"What are you doing here?" he demanded.
The angel's singular long, black wing was extended and poised, prepared for a fight. He wore a red jacket and glared, aqua green eyes blazing in hostility. Cloud carefully displayed his in a submissive gesture and held out his hands. "I'm just looking for someone," he said nervously. "I don't mean any harm."
The angel cocked his head, and to Cloud's surprise, began to smile. His wing relaxed and the air did not feel quite as thick. "Oh," he drawled, "You're Cloud Strife, then? I should have guessed."
The angel turned over his shoulder and yelled at the house closest to them, a small one story painted light green, "Tifa!"
In a moment they were joined by a dark-haired angel with brown eyes that regarded the blond coldly for a moment and then softened as she no doubt realized who he was. She had two wings like Cloud—that was rare. The blond could not help but stare at them, dark and rich, hints of brown on the undersides.
"You're looking for Sephiroth, then?"
"Yeah, I am. Do you know where he lives?"
Tifa smiled and took his hand, her slightly smaller one wrapping around his. She squeezed, their eyes met, and Cloud felt a rush of something like friendship zing through his soul. "He's that way," she said, pointing.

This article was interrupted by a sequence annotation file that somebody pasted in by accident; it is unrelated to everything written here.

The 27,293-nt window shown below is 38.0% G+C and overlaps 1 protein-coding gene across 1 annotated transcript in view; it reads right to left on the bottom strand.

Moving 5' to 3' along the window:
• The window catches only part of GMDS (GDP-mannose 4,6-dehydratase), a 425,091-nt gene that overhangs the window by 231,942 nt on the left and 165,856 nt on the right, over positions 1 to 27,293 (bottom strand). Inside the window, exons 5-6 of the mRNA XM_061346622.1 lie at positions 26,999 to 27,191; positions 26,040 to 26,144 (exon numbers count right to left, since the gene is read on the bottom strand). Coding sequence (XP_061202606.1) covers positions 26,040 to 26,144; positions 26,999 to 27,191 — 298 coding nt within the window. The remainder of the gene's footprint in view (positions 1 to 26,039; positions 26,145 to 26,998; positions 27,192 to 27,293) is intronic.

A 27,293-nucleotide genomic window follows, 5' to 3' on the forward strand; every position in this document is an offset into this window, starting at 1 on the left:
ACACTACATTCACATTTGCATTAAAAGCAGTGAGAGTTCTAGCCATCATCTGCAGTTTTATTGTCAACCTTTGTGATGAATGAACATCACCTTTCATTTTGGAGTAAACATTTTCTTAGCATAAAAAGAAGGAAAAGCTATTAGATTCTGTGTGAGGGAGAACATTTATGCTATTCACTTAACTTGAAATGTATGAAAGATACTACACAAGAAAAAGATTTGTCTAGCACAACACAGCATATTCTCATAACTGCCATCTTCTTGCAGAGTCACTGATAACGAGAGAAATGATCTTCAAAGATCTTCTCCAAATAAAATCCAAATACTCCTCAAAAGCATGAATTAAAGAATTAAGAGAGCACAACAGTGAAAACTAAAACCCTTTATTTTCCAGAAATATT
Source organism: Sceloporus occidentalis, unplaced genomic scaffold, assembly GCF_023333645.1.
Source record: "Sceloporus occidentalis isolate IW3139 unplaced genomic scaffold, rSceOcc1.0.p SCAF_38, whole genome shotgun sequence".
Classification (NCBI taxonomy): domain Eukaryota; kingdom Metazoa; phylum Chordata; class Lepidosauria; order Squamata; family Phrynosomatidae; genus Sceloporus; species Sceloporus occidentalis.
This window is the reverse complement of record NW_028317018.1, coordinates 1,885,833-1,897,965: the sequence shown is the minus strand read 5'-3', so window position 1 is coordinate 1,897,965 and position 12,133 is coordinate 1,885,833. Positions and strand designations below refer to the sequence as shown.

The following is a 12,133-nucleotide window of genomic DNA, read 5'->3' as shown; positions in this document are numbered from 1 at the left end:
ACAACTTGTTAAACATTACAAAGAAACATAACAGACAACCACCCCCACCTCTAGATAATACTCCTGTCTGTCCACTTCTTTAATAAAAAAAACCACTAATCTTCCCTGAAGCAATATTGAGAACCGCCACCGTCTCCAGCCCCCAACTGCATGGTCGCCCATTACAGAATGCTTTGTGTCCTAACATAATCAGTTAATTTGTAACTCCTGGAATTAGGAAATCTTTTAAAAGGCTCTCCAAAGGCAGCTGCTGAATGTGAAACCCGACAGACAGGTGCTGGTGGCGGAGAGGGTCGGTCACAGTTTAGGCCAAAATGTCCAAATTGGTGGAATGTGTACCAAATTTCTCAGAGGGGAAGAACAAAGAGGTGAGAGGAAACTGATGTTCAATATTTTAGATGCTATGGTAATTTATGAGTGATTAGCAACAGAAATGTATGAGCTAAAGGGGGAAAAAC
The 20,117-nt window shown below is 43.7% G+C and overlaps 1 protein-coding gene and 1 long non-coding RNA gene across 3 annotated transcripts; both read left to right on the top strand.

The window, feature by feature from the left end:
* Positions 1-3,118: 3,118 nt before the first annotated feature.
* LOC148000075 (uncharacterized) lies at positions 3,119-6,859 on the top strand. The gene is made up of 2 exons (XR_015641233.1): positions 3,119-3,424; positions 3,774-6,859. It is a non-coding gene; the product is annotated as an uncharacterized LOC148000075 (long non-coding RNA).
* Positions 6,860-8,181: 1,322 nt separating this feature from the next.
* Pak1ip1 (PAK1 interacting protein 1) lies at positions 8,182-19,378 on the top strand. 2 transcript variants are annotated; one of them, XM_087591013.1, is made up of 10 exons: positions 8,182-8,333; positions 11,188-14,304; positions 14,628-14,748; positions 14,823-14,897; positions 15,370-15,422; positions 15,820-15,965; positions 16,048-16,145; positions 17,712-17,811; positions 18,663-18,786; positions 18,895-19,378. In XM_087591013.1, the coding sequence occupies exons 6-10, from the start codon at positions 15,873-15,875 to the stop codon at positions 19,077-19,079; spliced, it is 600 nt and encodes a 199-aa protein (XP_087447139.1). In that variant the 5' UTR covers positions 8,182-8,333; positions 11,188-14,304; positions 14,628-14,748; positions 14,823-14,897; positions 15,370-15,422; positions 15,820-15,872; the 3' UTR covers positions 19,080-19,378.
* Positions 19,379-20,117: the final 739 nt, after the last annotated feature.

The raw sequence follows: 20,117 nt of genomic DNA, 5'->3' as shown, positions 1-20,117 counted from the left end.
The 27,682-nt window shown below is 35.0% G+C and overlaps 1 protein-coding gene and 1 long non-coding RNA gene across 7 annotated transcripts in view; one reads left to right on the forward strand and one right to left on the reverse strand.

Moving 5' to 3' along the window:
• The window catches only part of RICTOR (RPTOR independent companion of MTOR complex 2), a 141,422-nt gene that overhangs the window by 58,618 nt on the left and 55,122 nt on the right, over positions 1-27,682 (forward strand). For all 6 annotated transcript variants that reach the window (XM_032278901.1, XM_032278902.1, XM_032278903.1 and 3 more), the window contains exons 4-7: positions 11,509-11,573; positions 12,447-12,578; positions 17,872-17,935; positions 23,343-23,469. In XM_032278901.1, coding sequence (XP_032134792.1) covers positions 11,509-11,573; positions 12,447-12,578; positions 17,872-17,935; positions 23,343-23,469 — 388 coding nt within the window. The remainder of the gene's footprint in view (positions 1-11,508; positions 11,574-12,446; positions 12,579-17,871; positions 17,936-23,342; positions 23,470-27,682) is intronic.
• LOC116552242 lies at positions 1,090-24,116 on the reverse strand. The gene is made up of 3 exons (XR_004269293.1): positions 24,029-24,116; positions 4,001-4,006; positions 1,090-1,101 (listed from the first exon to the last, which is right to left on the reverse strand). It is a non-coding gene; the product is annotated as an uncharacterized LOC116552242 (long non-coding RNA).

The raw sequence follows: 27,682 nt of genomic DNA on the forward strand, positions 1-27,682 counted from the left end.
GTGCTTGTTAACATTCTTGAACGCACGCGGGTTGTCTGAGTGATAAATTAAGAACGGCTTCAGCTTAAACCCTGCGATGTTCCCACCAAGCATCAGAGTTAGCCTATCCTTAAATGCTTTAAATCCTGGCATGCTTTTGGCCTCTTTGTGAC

"His house is brick—you won't miss it. Probably." Genesis grinned at him and flicked some red hair out of his eyes, flashing a toothy smile.
Whatever he had expected from the Edge of the Universe, the Edge of Death—this was not it. The dislike between his kind and theirs was obvious but he was struck, like he had been with Sephiroth, by how similar Genesis and Tifa were; far from being cruel, unfeeling reapers of death they seemed more genuine than most of the people Cloud interacted with in his day-to-day business.
He thanked them and started walking away, but Genesis got his attention. "Be careful," the redhead warned. "Try to not draw too much attention to yourself while you're visiting. Just to be safe."
Cloud swallowed. "Will do."
He continued down the road, passing similar cute little houses. Many had tidy, kept lawns and sometimes decorations outside. The personalization of their living quarters was foreign to Cloud, as was the dust kicked up by his boots and the fresh air in his lungs. Cloud had not been anywhere but the Garden or the dirty streets of Midgar in a long time.